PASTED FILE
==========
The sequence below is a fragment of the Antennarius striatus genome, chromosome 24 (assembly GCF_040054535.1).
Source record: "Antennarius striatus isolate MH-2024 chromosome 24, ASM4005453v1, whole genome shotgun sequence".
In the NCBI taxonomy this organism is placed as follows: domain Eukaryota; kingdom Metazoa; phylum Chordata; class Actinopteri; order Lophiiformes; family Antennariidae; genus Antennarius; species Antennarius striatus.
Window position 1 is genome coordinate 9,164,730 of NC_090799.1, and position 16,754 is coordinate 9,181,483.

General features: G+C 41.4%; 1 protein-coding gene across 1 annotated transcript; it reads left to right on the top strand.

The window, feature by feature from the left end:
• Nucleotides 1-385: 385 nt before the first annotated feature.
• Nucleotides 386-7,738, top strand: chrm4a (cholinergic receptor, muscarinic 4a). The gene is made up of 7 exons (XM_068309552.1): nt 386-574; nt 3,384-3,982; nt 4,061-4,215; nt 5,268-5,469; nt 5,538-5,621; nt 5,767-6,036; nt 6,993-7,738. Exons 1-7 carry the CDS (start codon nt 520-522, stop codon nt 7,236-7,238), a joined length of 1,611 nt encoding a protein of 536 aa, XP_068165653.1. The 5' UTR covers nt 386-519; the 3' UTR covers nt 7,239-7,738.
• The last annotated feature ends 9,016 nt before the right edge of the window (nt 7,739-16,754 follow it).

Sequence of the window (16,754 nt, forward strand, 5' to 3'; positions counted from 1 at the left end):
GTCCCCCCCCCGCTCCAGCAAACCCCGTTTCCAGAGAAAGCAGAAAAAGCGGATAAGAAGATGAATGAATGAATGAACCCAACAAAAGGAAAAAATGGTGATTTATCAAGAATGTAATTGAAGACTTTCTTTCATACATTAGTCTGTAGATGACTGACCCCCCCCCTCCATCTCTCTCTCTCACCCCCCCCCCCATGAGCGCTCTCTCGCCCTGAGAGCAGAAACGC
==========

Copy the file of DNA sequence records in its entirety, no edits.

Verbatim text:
The sequence below is a fragment of the Antennarius striatus genome, chromosome 24 (assembly GCF_040054535.1).
Source record: "Antennarius striatus isolate MH-2024 chromosome 24, ASM4005453v1, whole genome shotgun sequence".
In the NCBI taxonomy this organism is placed as follows: domain Eukaryota; kingdom Metazoa; phylum Chordata; class Actinopteri; order Lophiiformes; family Antennariidae; genus Antennarius; species Antennarius striatus.
Window position 1 is genome coordinate 9,164,730 of NC_090799.1, and position 16,754 is coordinate 9,181,483.

General features: G+C 41.4%; 1 protein-coding gene across 1 annotated transcript; it reads left to right on the top strand.

The window, feature by feature from the left end:
• Nucleotides 1-385: 385 nt before the first annotated feature.
• Nucleotides 386-7,738, top strand: chrm4a (cholinergic receptor, muscarinic 4a). The gene is made up of 7 exons (XM_068309552.1): nt 386-574; nt 3,384-3,982; nt 4,061-4,215; nt 5,268-5,469; nt 5,538-5,621; nt 5,767-6,036; nt 6,993-7,738. Exons 1-7 carry the CDS (start codon nt 520-522, stop codon nt 7,236-7,238), a joined length of 1,611 nt encoding a protein of 536 aa, XP_068165653.1. The 5' UTR covers nt 386-519; the 3' UTR covers nt 7,239-7,738.
• The last annotated feature ends 9,016 nt before the right edge of the window (nt 7,739-16,754 follow it).

Sequence of the window (16,754 nt, forward strand, 5' to 3'; positions counted from 1 at the left end):
GTCCCCCCCCCGCTCCAGCAAACCCCGTTTCCAGAGAAAGCAGAAAAAGCGGATAAGAAGATGAATGAATGAATGAACCCAACAAAAGGAAAAAATGGTGATTTATCAAGAATGTAATTGAAGACTTTCTTTCATACATTAGTCTGTAGATGACTGACCCCCCCCCTCCATCTCTCTCTCTCACCCCCCCCCCCATGAGCGCTCTCTCGCCCTGAGAGCAGAAACGC